University of Cambridge > > Departmental Seminar Programme, Department of Veterinary Medicine > Flying high: a Drosophila model of mammalian prion disease

Flying high: a Drosophila model of mammalian prion disease

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Protein mis‐folding neurodegenerative diseases arise through neurotoxicity induced by aggregation of host proteins. Prion diseases, which include scrapie of sheep, bovine spongiform encephalopathy (BSE) of cattle and Creutzfeldt-Jakob disease (CJD) of humans are associated with the mis‐folding of the normal host protein PrPC into a disease-specific conformer PrPSc. Prion diseases are an important Paradigm for protein mis-‐folding neurodegenerative conditions in general since Alzheimer’s, Parkinson’s, and motor neuron disease, together with tauopathies, show prion‐like phenomena. Collectively, protein mis‐folding neurodegenerative diseases are a challenge to society because of the increasing aged human population and as a consequence of the threat to human food security caused by animal prion diseases. Understanding the mechanism of neurotoxicity induced by protein mis-folding and the use of tractable bioassays that readily detect prion infectivity will allow the design of strategies to alleviate the societal burden of these conditions.

The mechanism of prion-induced neurotoxicity remains to be fully defined. The essential requirement for PrP expression in prion‐induced neurotoxicity may suggest the neurotoxic agent is an intermediate in the conversion of PrPC to PrPSc. Alternatively, neurotoxicity may result from PrPSc interference with the normal biosynthesis and metabolism of PrPC. Knowledge in this area will be of fundamental importance to the understanding of prion biology per se and facilitate the search for early acting genetic modifiers of the neurotoxic processes in protein mis‐folding conditions. An increasing number of reports document cell cycle activity and DNA damage repair (DDR) in post mitotic terminally differentiated neurons during various neurodegenerative diseases. This is paradoxical since these are fundamental events associated with dividing cells.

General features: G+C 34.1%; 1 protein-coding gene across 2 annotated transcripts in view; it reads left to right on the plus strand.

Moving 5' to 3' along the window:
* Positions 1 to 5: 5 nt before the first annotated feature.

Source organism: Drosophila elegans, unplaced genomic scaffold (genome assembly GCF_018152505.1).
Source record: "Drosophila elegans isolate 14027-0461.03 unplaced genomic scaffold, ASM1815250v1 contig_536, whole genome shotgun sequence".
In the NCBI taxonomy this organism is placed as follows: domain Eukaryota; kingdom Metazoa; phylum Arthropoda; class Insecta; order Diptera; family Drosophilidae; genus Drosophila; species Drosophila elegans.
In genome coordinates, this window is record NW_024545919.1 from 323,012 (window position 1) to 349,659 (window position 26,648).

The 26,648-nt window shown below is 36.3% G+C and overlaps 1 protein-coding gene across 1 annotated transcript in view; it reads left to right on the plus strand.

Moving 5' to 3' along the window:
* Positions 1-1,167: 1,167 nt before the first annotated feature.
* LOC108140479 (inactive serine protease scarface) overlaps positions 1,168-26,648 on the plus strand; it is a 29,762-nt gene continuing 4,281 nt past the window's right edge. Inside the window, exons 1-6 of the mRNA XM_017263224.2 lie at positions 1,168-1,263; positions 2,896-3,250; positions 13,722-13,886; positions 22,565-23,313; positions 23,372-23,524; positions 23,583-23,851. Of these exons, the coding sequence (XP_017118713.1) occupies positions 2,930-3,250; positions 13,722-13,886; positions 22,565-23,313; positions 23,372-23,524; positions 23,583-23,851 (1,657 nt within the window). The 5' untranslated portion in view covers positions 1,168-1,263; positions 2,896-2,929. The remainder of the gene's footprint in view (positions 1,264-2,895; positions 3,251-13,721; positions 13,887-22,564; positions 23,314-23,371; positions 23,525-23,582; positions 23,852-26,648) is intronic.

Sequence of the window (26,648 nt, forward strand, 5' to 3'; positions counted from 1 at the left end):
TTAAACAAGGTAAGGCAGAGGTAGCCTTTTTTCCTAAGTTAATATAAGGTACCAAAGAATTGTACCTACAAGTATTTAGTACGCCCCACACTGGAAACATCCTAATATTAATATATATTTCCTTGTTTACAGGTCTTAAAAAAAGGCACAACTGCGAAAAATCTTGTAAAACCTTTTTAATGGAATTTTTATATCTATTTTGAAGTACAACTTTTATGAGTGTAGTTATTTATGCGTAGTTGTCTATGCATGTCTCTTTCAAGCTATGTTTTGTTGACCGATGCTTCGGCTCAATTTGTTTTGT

We have developed PrP transgenic Drosophila for use as a tractable animal model to search for genetic modifiers of prion‐induced neurotoxicity and the cell‐to‐cell spread of mis-folded infectious protein. In doing so we have established a new bioassay for the detection of mammalian prion infectivity in samples from prion-diseased hosts. We have shown that prion-exposed PrP transgenic Drosophila develop a neurotoxic phenotype evidenced by accelerated decline in locomotor ability. This prion—‐induced fly phenotype is accompanied by accumulation of Proteinase K-resistant PrPSc and is transmissible to PrP transgenic flies and mice. These are hallmark features of mammalian prion disease and indicate that PrP transgenic Drosophila not only detect but replicate mammalian prions. We have begun to probe the mechanism of prion‐induced neurotoxicity through our novel Drosophila model of transmissible mammalian prion disease. Our whole transcriptome analysis suggests abberant cell cycle activity is an early event in prion-induced neurotoxicity. These novel studies highlight PrP transgenic Drosophila as a new animal model for mammalian prion diseases and other protein mis-folding neurodegenerative conditions that show prion‐like phenomena.

This talk is part of the Departmental Seminar Programme, Department of Veterinary Medicine series.

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